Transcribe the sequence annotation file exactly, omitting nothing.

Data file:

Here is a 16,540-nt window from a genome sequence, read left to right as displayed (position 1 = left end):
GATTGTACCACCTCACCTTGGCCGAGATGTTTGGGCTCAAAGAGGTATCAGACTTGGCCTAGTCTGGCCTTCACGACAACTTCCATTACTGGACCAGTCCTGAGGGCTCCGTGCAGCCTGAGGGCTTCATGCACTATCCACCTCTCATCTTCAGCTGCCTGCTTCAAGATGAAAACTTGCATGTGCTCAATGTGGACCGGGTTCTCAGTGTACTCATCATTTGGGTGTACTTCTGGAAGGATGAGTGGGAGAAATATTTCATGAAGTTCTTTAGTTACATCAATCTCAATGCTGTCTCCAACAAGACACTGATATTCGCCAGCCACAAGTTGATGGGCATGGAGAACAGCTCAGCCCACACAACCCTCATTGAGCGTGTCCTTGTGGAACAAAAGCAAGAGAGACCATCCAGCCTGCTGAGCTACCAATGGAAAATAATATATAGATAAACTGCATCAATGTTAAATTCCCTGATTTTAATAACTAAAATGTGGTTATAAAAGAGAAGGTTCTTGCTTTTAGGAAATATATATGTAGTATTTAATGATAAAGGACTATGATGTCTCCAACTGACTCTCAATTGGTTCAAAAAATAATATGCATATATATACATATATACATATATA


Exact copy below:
Here is a 16,540-nt window from a genome sequence, read left to right as displayed (position 1 = left end):
GATTGTACCACCTCACCTTGGCCGAGATGTTTGGGCTCAAAGAGGTATCAGACTTGGCCTAGTCTGGCCTTCACGACAACTTCCATTACTGGACCAGTCCTGAGGGCTCCGTGCAGCCTGAGGGCTTCATGCACTATCCACCTCTCATCTTCAGCTGCCTGCTTCAAGATGAAAACTTGCATGTGCTCAATGTGGACCGGGTTCTCAGTGTACTCATCATTTGGGTGTACTTCTGGAAGGATGAGTGGGAGAAATATTTCATGAAGTTCTTTAGTTACATCAATCTCAATGCTGTCTCCAACAAGACACTGATATTCGCCAGCCACAAGTTGATGGGCATGGAGAACAGCTCAGCCCACACAACCCTCATTGAGCGTGTCCTTGTGGAACAAAAGCAAGAGAGACCATCCAGCCTGCTGAGCTACCAATGGAAAATAATATATAGATAAACTGCATCAATGTTAAATTCCCTGATTTTAATAACTAAAATGTGGTTATAAAAGAGAAGGTTCTTGCTTTTAGGAAATATATATGTAGTATTTAATGATAAAGGACTATGATGTCTCCAACTGACTCTCAATTGGTTCAAAAAATAATATGCATATATATACATATATACATATATA